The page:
Monday, August 06, 2007

Crosbie Church and Graveyard

The church and churchyard of Crosbie (or Crossby or Corsby) once was in a village just over a mile removed from the modern Troon town. There is no trace of the village left. The church is mentioned in 1229, but the current ruins only date from 1681. It was ruined on 25th January 1759, the same day Robert Burns was born, when strong gales blew off the roof and blew down the gable end.

Until 1863 the churchyard was the only burial site for Troon and neighbourhood.

It has in it a gravestone of one Janet McFadzean buried in Crosbie Kirkyard in 1761.
The front reads,

Here lyes the corps of Janet McFadzean,
Spous of William McFadzean,
Quarter-Master Sergean in Lovetenan General Homs Regiment of Sol.,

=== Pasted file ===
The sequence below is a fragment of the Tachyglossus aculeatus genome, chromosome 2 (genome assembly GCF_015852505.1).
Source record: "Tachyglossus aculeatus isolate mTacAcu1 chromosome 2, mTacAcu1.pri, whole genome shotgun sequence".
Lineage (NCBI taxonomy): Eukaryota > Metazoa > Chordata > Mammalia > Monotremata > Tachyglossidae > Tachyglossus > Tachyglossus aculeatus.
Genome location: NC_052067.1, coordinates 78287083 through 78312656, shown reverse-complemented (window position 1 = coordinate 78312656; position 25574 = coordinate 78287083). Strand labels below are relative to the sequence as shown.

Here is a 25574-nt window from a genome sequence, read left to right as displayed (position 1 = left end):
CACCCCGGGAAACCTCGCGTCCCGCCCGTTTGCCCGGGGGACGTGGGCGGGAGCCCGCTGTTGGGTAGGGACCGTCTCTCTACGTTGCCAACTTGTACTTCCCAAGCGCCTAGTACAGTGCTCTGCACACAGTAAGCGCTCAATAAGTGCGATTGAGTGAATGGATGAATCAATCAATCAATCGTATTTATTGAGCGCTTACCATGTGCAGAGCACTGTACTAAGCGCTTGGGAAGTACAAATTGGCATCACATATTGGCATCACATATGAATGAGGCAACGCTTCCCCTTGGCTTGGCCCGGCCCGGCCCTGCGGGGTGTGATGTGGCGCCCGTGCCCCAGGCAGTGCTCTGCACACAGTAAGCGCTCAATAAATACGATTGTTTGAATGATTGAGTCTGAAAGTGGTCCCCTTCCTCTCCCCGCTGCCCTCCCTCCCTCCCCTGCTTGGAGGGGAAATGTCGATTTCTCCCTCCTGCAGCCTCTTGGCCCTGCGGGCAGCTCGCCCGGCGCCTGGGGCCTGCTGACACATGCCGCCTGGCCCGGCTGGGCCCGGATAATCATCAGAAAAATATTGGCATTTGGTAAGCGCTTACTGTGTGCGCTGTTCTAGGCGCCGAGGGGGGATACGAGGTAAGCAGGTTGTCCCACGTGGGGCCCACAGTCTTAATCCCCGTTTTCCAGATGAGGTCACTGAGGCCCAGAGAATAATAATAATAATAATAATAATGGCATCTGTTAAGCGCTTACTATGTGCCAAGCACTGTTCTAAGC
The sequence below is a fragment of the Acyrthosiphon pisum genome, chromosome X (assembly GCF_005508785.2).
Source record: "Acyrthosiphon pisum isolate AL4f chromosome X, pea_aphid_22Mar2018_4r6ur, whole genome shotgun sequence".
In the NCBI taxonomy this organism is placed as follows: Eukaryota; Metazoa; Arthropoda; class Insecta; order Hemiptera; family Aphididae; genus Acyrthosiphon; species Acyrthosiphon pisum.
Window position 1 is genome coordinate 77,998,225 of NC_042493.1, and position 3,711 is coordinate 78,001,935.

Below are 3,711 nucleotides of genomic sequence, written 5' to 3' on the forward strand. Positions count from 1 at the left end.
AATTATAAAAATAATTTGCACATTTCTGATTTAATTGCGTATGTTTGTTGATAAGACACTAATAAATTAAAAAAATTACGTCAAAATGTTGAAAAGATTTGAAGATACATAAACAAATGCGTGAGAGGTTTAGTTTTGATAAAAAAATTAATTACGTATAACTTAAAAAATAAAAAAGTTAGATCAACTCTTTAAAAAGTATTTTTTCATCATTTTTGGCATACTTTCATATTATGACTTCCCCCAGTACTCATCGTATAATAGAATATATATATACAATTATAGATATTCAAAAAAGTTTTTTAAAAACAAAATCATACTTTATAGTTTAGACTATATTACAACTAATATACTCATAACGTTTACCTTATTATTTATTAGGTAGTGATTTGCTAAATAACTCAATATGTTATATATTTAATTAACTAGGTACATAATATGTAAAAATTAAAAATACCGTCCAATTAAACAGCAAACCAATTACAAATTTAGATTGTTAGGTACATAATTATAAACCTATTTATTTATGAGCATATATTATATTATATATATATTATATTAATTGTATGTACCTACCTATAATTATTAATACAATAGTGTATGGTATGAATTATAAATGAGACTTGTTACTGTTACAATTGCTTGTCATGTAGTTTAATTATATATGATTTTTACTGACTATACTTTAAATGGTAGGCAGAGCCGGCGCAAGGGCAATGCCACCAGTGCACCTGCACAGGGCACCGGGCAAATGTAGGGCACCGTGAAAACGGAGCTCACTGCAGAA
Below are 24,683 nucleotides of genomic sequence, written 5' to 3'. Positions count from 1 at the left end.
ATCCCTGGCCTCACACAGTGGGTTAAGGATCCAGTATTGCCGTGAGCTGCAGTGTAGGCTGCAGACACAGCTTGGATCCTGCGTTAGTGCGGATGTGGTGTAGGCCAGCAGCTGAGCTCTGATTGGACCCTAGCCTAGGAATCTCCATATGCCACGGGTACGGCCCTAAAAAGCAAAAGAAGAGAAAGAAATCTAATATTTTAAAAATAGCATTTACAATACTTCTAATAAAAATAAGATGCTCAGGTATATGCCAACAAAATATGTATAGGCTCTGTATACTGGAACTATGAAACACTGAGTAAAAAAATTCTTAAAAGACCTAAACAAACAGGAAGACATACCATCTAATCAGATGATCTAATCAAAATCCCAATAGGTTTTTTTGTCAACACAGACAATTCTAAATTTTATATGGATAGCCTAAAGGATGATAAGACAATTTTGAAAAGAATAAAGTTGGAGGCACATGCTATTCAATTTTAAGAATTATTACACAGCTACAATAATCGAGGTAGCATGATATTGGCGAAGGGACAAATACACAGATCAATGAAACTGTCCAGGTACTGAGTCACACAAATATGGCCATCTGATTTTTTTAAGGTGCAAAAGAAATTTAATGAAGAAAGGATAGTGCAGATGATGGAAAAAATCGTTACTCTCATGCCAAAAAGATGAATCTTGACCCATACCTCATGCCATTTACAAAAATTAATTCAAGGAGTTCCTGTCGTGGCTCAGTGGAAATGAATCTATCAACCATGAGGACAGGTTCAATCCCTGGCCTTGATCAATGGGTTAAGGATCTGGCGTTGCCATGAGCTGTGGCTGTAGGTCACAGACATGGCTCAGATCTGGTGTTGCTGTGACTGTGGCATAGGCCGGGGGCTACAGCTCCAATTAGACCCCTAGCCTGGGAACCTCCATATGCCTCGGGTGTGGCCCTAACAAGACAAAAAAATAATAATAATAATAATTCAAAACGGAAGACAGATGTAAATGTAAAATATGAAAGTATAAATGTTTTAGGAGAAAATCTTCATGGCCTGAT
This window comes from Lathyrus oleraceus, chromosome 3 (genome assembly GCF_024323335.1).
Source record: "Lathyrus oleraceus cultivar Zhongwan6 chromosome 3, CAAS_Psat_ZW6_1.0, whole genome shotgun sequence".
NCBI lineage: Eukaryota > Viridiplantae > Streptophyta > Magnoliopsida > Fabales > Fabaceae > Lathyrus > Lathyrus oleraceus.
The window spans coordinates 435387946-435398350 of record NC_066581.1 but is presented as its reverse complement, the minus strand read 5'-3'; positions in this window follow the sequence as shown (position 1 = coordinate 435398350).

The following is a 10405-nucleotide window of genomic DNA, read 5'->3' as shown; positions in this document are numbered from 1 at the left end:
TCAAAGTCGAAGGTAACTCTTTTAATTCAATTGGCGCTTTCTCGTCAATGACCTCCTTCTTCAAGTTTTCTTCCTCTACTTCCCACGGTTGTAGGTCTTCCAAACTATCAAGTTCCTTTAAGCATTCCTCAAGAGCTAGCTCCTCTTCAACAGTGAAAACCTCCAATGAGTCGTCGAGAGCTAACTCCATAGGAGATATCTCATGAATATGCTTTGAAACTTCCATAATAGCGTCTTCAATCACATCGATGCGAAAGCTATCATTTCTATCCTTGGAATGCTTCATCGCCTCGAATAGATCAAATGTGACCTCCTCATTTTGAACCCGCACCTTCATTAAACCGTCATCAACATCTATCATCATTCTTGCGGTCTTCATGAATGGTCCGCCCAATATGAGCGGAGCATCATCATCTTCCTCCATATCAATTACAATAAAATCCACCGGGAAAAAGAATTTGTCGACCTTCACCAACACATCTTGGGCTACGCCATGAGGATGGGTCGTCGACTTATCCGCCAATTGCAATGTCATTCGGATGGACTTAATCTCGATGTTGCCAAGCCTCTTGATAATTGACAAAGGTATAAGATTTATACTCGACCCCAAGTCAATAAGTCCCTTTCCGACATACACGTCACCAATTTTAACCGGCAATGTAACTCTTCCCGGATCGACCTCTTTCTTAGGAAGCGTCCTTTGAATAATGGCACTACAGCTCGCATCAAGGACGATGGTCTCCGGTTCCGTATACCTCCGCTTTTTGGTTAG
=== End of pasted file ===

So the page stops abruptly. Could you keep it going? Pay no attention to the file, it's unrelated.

who died August 22, 1761,
aged 27 years.

The back reads,

Twenty-four years i lived a maiden life,
And three years i was a married wife,
In which time i lived a hapie life,
I trevld with him from toun to toun,
Until by death i was cut down.
In my sister's hous did die,
And here at Crosbie Kirk i ly,
Where i my rest and sleep will take,
Until at last i be awaked.
It will not be with tuk of drum,
But it will be when the trumpet sound,
And while ile my Redeemer see,
Who shed his preshios blood for me.

Buried somewhat earlier, in 1619, was David Hamilton of Bothwellhaugh, a suggested assassin of the Regent Earl of Murray. His inscription reads,
Heir lye corpis of ane honovrabel man callt David Hamiltove of Bothelhavghe, spous to Elesone Sinclair in his time, qvha desist the 14th of Merche, 1619.

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